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Computing eigenvalues and eigenvectors of a $2\times2$ matrix is easy by solving the characteristic equation. However, things get complicated if the matrix is larger.

Let's assume I have this matrix with computed eigenvalues and eigenvectors:

$$\begin{pmatrix}12&4\\3&7\end{pmatrix}$$

Then, I have this $4\times4$ matrix that contains two duplicates of this matrix in it:

$$\begin{pmatrix}12&4&0&0\\3&7&0&0\\0&0&12&4\\0&0&3&7\end{pmatrix}$$

To find the eigenvalues, I would have to solve an equation of $4$th degree and have to calculate a huge determinant. But I think there should be an easier way to calculate it.

I have $2$ questions here:

  • Is there a trick that I can use here to calculate them, knowing the eigenvalues of above $2\times2$ matrix already?

  • How would swapping the rows or columns of my $4\times4$ matrix change the eigenvalues?

Please feel free to answer any of the two. I am hoping that an easier solution exists to this.

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In this specific case, the eigenvalues of your $2\times 2$ matrix will be eigenvalues of the larger matrix. You need only extend the eigenvector by two zeros and you have an eigenvector of the new matrix. –  Wouter Zeldenthuis Mar 7 '13 at 13:43
    
The way that we could preserve the eigenvalues is to conjugate the matrix. As switching basis means conjugating its linear transformation. –  Easy Mar 7 '13 at 13:52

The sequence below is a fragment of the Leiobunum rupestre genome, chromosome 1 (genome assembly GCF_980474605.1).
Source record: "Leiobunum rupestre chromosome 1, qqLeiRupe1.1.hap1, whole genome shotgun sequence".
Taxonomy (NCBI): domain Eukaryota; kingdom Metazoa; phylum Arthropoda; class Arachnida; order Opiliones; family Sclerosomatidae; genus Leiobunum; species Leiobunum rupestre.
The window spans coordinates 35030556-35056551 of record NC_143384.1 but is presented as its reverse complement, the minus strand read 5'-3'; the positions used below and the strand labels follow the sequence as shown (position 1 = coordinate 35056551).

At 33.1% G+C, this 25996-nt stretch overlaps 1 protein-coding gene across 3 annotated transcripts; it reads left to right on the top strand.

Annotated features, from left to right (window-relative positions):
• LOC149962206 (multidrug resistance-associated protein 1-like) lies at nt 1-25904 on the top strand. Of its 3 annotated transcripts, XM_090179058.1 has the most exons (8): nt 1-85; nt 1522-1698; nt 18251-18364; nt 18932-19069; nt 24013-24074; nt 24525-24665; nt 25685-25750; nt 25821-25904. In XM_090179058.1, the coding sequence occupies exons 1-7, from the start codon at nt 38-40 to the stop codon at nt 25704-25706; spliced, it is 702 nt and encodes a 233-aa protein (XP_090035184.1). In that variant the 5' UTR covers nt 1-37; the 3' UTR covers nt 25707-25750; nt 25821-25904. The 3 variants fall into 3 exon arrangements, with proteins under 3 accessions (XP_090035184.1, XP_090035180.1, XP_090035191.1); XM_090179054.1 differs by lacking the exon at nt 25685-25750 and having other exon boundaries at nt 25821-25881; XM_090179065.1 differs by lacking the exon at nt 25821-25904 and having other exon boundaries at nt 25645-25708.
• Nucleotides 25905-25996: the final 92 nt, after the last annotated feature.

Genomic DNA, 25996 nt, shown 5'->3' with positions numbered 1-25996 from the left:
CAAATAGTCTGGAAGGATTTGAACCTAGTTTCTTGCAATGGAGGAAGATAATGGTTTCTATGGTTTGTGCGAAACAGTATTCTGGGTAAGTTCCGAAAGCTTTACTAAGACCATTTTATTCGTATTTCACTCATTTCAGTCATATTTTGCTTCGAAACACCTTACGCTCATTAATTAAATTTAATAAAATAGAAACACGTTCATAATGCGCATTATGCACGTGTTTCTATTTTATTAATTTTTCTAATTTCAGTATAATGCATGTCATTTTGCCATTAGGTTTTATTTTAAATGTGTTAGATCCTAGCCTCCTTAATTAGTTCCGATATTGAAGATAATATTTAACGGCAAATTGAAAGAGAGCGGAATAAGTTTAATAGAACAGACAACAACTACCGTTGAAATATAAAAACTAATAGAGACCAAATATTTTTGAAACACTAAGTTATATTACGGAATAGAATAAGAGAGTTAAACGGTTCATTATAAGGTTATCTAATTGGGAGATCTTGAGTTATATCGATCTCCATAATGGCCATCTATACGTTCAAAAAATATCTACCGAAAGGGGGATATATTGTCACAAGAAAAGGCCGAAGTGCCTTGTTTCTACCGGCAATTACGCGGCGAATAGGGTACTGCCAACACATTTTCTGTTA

3 Answers 3

up vote 3 down vote accepted

First, if you have a "block diagonal" matrix as in your example, the eigenvalues of the matrix are the combined eigenvalues of the smaller blocks on the diagonal. So, yes, in the case of the $4 \times 4$ matrix, the eigenvalues are just those of the two $2 \times 2$ blocks on its diagonal (repeated according to multiplicity).

Second, swapping two rows (or two columns, resp.) does not preserve eigenvalues and has a somewhat unpredictable effect on the eigenvalues. However if you swap both a pair of rows and the corresponding pair of columns, this is a similarity tranformation and preserves the eigenvalues (according to multiplicity).

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I just wanted to point out something: Suppose you have a linear transformation $T$ whose matrix is the one in the question with respect to some basis $\alpha$. Then the last line of this answer is basically just getting a new matrix with respect to a basis $\beta$ which has the same vectors in $\alpha$ but in a different order. –  Pratyush Sarkar Mar 8 '13 at 4:05
    
@PratyushSarkar: That's right, and the similarity transformation in this case is actually an orthogonal similarity transformation, since we're just rearranging the basis. –  hardmath Mar 8 '13 at 9:13
    
@hardmath, so in the end, my 4x4 matrix will only have 2 unique eigenvalues? Is it ok if it does not have 4? –  Erol Mar 9 '13 at 8:50